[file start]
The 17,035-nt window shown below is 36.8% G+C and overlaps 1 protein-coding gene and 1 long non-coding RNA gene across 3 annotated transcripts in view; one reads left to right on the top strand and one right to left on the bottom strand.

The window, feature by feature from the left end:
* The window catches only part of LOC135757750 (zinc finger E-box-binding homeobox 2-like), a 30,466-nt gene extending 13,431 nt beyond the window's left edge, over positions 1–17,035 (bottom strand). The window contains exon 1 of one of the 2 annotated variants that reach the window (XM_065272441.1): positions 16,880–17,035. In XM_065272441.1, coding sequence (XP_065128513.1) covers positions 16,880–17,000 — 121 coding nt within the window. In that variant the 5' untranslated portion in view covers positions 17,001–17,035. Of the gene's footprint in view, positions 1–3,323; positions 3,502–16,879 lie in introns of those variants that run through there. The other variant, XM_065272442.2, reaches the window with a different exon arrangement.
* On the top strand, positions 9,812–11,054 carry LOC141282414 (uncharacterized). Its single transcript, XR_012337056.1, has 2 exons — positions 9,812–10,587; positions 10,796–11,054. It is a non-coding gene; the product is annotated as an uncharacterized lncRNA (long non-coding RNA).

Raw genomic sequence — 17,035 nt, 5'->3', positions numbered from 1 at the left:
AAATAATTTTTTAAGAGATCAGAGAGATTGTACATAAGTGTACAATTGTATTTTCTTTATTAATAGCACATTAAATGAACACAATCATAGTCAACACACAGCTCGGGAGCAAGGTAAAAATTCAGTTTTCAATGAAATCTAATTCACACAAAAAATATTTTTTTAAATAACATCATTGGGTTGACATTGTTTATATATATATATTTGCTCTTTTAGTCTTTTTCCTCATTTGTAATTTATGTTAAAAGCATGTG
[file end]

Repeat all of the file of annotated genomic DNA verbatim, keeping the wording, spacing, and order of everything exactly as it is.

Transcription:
The 17,035-nt window shown below is 36.8% G+C and overlaps 1 protein-coding gene and 1 long non-coding RNA gene across 3 annotated transcripts in view; one reads left to right on the top strand and one right to left on the bottom strand.

The window, feature by feature from the left end:
* The window catches only part of LOC135757750 (zinc finger E-box-binding homeobox 2-like), a 30,466-nt gene extending 13,431 nt beyond the window's left edge, over positions 1–17,035 (bottom strand). The window contains exon 1 of one of the 2 annotated variants that reach the window (XM_065272441.1): positions 16,880–17,035. In XM_065272441.1, coding sequence (XP_065128513.1) covers positions 16,880–17,000 — 121 coding nt within the window. In that variant the 5' untranslated portion in view covers positions 17,001–17,035. Of the gene's footprint in view, positions 1–3,323; positions 3,502–16,879 lie in introns of those variants that run through there. The other variant, XM_065272442.2, reaches the window with a different exon arrangement.
* On the top strand, positions 9,812–11,054 carry LOC141282414 (uncharacterized). Its single transcript, XR_012337056.1, has 2 exons — positions 9,812–10,587; positions 10,796–11,054. It is a non-coding gene; the product is annotated as an uncharacterized lncRNA (long non-coding RNA).

Raw genomic sequence — 17,035 nt, 5'->3', positions numbered from 1 at the left:
AAATAATTTTTTAAGAGATCAGAGAGATTGTACATAAGTGTACAATTGTATTTTCTTTATTAATAGCACATTAAATGAACACAATCATAGTCAACACACAGCTCGGGAGCAAGGTAAAAATTCAGTTTTCAATGAAATCTAATTCACACAAAAAATATTTTTTTAAATAACATCATTGGGTTGACATTGTTTATATATATATATTTGCTCTTTTAGTCTTTTTCCTCATTTGTAATTTATGTTAAAAGCATGTG